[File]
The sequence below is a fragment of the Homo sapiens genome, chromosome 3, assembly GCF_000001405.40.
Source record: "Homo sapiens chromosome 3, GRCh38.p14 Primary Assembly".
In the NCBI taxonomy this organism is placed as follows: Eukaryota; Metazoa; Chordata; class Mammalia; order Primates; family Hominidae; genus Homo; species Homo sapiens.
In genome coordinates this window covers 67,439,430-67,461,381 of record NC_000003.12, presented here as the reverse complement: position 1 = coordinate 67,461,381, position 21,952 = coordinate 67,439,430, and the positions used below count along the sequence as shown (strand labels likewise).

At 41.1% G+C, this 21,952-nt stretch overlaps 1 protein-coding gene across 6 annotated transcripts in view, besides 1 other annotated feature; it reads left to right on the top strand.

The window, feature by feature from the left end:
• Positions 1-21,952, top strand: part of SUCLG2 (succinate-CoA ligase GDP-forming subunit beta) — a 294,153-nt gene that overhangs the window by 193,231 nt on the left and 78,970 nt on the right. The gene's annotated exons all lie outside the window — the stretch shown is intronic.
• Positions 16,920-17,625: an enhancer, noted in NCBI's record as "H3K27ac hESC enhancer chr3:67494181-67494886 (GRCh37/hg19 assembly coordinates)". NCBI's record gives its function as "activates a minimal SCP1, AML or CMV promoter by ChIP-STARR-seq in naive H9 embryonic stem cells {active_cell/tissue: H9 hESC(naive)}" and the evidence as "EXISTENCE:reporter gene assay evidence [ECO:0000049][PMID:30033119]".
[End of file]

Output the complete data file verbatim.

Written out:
The sequence below is a fragment of the Homo sapiens genome, chromosome 3, assembly GCF_000001405.40.
Source record: "Homo sapiens chromosome 3, GRCh38.p14 Primary Assembly".
In the NCBI taxonomy this organism is placed as follows: Eukaryota; Metazoa; Chordata; class Mammalia; order Primates; family Hominidae; genus Homo; species Homo sapiens.
In genome coordinates this window covers 67,439,430-67,461,381 of record NC_000003.12, presented here as the reverse complement: position 1 = coordinate 67,461,381, position 21,952 = coordinate 67,439,430, and the positions used below count along the sequence as shown (strand labels likewise).

At 41.1% G+C, this 21,952-nt stretch overlaps 1 protein-coding gene across 6 annotated transcripts in view, besides 1 other annotated feature; it reads left to right on the top strand.

The window, feature by feature from the left end:
• Positions 1-21,952, top strand: part of SUCLG2 (succinate-CoA ligase GDP-forming subunit beta) — a 294,153-nt gene that overhangs the window by 193,231 nt on the left and 78,970 nt on the right. The gene's annotated exons all lie outside the window — the stretch shown is intronic.
• Positions 16,920-17,625: an enhancer, noted in NCBI's record as "H3K27ac hESC enhancer chr3:67494181-67494886 (GRCh37/hg19 assembly coordinates)". NCBI's record gives its function as "activates a minimal SCP1, AML or CMV promoter by ChIP-STARR-seq in naive H9 embryonic stem cells {active_cell/tissue: H9 hESC(naive)}" and the evidence as "EXISTENCE:reporter gene assay evidence [ECO:0000049][PMID:30033119]".